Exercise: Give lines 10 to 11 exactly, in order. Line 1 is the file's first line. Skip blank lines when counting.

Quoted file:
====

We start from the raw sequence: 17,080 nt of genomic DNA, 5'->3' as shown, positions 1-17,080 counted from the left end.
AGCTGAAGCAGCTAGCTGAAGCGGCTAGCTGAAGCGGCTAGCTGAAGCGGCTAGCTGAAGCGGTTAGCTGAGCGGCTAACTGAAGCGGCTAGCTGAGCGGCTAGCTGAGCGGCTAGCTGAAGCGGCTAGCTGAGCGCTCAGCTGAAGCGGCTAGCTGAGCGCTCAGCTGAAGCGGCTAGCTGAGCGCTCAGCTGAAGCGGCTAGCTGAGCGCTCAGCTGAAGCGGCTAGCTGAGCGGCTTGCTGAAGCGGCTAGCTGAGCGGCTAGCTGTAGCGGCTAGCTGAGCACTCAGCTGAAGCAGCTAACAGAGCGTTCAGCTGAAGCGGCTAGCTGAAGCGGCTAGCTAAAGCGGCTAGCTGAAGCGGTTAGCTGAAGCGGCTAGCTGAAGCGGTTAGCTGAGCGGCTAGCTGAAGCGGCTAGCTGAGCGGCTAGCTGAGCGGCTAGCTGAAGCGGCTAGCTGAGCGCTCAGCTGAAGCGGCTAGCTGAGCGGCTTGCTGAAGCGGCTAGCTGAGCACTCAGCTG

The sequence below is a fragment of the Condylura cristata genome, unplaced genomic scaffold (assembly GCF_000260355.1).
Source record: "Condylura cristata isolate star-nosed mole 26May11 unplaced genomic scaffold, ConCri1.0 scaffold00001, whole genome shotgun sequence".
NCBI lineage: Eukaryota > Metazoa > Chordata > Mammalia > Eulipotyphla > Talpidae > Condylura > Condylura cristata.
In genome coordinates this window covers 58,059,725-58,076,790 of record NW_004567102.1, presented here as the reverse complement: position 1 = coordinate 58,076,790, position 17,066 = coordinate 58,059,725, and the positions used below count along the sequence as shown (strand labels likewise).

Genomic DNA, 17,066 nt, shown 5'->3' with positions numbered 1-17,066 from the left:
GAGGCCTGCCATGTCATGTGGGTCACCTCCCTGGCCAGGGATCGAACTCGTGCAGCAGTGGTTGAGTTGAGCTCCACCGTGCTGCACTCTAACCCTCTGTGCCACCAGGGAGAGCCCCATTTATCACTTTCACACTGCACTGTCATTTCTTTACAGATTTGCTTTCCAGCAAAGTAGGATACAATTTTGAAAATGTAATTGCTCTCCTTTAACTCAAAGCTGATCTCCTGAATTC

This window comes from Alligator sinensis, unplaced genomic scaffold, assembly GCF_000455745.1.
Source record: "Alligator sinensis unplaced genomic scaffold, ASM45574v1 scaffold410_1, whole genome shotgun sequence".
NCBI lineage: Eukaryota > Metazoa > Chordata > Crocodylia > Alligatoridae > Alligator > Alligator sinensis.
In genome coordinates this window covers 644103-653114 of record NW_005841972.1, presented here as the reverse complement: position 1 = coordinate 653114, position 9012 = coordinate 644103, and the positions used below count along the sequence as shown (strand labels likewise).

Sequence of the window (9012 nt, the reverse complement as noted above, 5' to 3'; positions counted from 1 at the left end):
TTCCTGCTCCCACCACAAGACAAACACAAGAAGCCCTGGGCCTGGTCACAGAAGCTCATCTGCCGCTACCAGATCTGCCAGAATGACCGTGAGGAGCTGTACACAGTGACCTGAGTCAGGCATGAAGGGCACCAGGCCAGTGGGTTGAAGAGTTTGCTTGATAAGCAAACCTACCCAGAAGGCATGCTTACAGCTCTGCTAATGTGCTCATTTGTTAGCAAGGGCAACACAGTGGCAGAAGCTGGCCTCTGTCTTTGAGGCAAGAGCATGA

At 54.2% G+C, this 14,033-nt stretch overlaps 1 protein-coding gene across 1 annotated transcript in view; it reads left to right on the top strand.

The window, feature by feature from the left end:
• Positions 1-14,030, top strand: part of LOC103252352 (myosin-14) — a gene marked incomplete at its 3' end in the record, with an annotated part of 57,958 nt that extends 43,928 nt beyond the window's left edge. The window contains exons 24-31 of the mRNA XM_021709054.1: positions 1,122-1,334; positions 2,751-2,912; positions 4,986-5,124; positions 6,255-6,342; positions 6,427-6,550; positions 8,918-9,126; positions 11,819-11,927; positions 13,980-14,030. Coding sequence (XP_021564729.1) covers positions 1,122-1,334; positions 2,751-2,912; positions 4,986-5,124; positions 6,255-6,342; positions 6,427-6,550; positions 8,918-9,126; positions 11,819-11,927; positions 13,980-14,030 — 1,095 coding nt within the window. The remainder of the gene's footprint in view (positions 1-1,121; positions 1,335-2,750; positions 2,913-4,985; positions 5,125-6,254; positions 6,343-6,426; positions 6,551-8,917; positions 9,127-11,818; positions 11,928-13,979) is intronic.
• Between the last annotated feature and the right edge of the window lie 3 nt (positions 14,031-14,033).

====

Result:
Source record: "Alligator sinensis unplaced genomic scaffold, ASM45574v1 scaffold410_1, whole genome shotgun sequence".
NCBI lineage: Eukaryota > Metazoa > Chordata > Crocodylia > Alligatoridae > Alligator > Alligator sinensis.